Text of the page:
Cryptocurrency: payment of the future or 21st-century fad?

Like the terms AI, algorithm, and VR, cryptocurrency became a bit of a buzzword in 2017. At this point, you’re either sick of hearing about it, fearful of its prevalence, still confused by what on earth it is, or curious to learn more. 

Whether you’re interested in investing or just want to understand a term that is being thrown around left and right, this beginner’s guide on cryptocurrency will help get you started.


Cryptocurrency: What is it really?


Cryptocurrency gets its name from cryptography, the practice of creating and storing legible information in a nearly uncrackable code.

The first cryptocurrency, Bitcoin, was invented by an anonymous creator under the name Satoshi Nakamoto in 2009.

Ironically, Bitcoin was not initially designed to be cryptocurrency. Satoshi had intended to create a “Peer-to-Peer Electronic Cash System.” Similar to file sharing, Bitcoin was meant to allow digital sharing of money that prevented double spending. Nakamoto’s invention was so radical because he managed to build the first decentralized digital cash system. 

Other cryptocurrencies have since then been created and they are often referred to as altcoins (or alternative coins).

Cryptocurrency is both a digital asset and a form of virtual currency that can be used in a secure, and often anonymous, exchange. 


The three key things to know about crypto: 


  • It holds no intrinsic value, meaning it can’t be redeemed or exchanged for gold or any other kind of currency
  • It has no physical form as it only exists virtually in a network
  • It is completely decentralized with no central authority, meaning that its supply is not determined by a central bank or government


Despite stock photos such as this one, cryptocurrency doesn’t exist physically.


Examples of cryptocurrency you may have heard of:



Cryptocurrency Architecture


The value of each cryptocurrency coin is completed by a blockchain. A blockchain is a continuously growing list of records, called blocks, which are linked and secured using cryptography. Each block within a blockchain is linked to the previous block, a timestamp, and a transaction data. After a transaction is confirmed, it is recorded on a public ledger called a blockchain, and every new transaction is recorded and secured by cryptography. This ensures the recording of transactions between two parties is both efficient and secure.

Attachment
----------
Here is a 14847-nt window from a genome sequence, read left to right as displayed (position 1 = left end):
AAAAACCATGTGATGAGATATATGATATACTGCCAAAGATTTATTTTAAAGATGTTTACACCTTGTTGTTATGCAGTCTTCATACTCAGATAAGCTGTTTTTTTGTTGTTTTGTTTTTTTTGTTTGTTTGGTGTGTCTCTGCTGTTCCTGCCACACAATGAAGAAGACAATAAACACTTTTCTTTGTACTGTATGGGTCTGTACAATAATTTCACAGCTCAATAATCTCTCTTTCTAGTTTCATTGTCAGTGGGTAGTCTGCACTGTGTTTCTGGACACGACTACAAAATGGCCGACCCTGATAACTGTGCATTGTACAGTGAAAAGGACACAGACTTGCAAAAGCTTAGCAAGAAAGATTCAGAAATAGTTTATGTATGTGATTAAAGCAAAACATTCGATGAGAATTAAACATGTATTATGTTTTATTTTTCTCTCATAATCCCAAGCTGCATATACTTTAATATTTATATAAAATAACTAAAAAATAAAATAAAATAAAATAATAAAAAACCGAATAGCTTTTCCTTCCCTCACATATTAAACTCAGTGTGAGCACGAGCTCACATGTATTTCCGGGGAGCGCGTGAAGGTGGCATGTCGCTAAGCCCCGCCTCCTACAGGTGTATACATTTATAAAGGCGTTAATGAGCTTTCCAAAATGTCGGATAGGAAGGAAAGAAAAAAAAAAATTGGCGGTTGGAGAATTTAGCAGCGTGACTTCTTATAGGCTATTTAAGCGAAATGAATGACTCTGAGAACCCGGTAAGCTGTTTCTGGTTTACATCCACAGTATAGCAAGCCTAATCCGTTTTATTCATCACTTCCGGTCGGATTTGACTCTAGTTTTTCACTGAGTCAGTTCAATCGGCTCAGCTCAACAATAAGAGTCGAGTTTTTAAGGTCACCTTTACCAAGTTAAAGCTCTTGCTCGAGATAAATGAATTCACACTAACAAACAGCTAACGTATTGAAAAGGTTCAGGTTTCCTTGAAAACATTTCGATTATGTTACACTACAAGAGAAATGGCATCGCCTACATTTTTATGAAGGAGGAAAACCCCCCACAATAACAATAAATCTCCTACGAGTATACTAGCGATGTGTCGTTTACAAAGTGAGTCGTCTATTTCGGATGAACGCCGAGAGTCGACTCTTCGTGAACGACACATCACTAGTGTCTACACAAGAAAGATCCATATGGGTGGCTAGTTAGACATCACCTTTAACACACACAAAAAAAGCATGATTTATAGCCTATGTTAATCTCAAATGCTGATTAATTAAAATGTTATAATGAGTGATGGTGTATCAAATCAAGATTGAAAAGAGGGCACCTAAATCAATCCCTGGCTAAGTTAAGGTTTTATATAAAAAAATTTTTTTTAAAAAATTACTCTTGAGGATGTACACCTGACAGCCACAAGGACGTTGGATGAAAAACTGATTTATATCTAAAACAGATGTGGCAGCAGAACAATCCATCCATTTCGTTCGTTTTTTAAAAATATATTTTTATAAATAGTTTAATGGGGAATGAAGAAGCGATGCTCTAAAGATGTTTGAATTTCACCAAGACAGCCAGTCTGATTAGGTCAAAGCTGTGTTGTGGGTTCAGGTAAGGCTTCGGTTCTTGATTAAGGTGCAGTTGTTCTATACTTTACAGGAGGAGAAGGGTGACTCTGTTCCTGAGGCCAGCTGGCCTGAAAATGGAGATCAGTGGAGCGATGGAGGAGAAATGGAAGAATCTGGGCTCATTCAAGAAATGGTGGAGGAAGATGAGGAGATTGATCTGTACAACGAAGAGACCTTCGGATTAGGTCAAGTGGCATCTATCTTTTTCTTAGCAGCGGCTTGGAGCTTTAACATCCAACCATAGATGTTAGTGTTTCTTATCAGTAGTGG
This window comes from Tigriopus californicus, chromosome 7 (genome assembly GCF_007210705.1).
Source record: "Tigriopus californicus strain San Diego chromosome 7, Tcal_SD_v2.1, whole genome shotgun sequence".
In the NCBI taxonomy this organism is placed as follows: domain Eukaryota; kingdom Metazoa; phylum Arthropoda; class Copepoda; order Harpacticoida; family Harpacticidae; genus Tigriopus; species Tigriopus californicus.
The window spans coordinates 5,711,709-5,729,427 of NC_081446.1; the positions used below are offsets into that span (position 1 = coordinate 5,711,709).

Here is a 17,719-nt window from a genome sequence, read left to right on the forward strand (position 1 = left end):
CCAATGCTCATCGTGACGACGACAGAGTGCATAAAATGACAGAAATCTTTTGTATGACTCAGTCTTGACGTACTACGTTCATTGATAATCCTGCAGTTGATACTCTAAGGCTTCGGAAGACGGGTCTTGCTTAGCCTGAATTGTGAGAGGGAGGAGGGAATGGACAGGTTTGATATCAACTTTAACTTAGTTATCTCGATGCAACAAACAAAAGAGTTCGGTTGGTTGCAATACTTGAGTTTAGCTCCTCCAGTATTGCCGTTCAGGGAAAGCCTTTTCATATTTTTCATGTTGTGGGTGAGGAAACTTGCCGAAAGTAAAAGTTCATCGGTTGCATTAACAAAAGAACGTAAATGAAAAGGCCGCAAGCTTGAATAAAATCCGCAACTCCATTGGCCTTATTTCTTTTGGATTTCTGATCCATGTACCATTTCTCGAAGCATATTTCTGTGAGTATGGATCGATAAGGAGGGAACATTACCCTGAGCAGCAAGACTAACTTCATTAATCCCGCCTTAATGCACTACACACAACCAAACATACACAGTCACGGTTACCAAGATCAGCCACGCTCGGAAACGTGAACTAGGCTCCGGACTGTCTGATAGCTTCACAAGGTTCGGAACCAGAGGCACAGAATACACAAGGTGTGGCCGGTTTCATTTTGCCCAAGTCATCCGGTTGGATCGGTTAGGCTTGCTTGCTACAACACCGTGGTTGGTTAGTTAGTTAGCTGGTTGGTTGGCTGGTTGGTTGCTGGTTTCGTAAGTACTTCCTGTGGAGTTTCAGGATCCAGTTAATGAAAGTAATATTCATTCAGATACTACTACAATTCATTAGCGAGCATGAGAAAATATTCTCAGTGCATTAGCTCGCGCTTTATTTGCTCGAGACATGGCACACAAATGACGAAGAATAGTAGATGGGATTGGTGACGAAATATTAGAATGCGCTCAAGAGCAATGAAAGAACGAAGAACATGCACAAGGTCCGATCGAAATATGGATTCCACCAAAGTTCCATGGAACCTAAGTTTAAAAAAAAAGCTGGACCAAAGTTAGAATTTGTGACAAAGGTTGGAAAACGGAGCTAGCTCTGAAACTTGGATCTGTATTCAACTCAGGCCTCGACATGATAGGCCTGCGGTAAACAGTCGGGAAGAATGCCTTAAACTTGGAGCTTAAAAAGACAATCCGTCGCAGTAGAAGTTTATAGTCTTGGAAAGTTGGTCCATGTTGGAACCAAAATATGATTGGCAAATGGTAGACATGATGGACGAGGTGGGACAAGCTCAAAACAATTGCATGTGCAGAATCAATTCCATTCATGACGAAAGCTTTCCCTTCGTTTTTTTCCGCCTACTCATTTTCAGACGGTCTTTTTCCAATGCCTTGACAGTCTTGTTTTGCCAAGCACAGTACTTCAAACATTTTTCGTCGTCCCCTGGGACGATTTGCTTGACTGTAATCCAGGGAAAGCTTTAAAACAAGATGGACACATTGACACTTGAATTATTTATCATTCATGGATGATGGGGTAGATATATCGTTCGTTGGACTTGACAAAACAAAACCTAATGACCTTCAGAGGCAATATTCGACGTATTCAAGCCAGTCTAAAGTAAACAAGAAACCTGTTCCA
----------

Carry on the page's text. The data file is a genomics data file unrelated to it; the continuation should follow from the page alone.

The Climb of Cryptocurrency


The more people talk about crypto, the more it becomes accepted as a legitimate source of currency. Additionally, the more technologically-savvy society gets, the more likely they are to use a virtual form of currency. Currently, the market cap for all existing forms of cryptocurrency is a whopping $258,867,417,579.  Bitcoin is responsible for $114,737,024,083 of that number, with Ethereum following at $39,568,592,801. In total, there exist 1,563 different kinds of cryptocurrencies, which makes up the rest of the market cap.

With those kinds of numbers, it’s no wonder people are getting curious about crypto. Imagine where the currency will be a year from now? In 5 years? In 10 years?


Cryptocurrency: Cash or Stock?


Despite having the word “currency” in its name, cryptocurrency is a lot more similar to stock than coinage. When you purchase cryptocurrency, you’re technically buying stock, which is a part of a blockchain and network.


The Volatility of Cryptocurrency


You may have heard some pretty unbelievable stories of people making thousands or even millions off of cryptocurrency. When it was first created in 2009, one Bitcoin was technically equal to $0 USD as no trades or exchanges had been made. By 2010, it wasn’t even worth $1 USD yet. After 2013, the price began rising above $100 USD and it was only in 2017 that the price reached above $1000 USD for the first time.  

At its peak, one Bitcoin was worth nearly $20,000 USD in 2017 and it currently stands at around $6,914.62 USD. So imagine, if you had owned even a single Bitcoin purchased in the early years of its conception, you would have made a massive profit. 

The price of Bitcoin depends on supply and demand. In general, because cryptocurrency isn’t centralized or owned by one governing body, the volatility of it makes it unpredictable to buy into. A lot of risk comes with investing in crypto and because of this, the money you put into crypto should be money you’re fine with losing. The upside is that with the risk of losing a lot, there’s also the chance of gaining a lot.


cryptocurrency is a lot like a volcanoe

Cryptocurrency is a lot like a volcano waiting to explode…or not.



Cryptocurrency Exchange